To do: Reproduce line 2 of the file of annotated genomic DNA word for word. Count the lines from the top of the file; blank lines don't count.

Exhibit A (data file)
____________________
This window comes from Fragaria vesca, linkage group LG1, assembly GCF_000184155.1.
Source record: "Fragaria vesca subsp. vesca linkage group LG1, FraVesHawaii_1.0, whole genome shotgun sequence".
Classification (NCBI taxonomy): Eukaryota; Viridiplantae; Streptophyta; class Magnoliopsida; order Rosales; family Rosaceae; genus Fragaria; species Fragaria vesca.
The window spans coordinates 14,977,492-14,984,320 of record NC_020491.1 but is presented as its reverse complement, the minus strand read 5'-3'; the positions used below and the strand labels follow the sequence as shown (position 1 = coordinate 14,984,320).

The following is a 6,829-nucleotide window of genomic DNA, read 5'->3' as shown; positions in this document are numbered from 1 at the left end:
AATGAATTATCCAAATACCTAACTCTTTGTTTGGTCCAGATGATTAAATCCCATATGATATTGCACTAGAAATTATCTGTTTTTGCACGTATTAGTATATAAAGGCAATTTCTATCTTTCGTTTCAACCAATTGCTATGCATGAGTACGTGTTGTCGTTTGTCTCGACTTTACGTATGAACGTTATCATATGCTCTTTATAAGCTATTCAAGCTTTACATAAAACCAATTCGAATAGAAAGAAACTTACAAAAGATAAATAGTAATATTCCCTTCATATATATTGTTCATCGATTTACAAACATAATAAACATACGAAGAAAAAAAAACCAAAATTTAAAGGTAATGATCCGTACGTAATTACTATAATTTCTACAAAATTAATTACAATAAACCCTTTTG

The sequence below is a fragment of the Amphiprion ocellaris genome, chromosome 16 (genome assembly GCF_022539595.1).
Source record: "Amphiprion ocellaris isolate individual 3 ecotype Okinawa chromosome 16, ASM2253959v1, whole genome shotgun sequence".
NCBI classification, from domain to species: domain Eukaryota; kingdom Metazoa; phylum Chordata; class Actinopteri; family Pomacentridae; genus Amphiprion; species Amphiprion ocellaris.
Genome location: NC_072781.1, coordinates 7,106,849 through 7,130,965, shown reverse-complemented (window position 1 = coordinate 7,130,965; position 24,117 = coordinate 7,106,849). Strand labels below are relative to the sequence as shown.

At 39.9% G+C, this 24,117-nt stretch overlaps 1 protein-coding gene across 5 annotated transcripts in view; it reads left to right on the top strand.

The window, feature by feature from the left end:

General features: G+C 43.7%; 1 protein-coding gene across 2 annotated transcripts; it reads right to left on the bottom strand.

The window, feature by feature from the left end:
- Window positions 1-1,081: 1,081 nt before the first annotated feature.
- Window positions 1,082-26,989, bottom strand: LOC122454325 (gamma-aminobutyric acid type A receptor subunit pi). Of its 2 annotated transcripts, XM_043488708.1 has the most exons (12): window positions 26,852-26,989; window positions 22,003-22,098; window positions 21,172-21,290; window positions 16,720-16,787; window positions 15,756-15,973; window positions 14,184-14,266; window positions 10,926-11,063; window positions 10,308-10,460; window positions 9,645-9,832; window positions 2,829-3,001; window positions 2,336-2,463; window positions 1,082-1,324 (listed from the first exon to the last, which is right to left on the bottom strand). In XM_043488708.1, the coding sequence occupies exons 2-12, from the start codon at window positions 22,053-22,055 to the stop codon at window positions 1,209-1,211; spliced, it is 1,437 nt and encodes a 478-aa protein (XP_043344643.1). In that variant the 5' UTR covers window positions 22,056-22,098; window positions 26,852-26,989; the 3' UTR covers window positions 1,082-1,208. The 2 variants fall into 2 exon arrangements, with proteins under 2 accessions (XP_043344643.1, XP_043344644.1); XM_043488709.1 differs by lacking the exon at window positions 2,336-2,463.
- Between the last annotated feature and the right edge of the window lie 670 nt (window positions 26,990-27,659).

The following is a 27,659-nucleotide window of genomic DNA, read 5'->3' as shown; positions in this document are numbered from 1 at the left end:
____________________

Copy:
Source record: "Fragaria vesca subsp. vesca linkage group LG1, FraVesHawaii_1.0, whole genome shotgun sequence".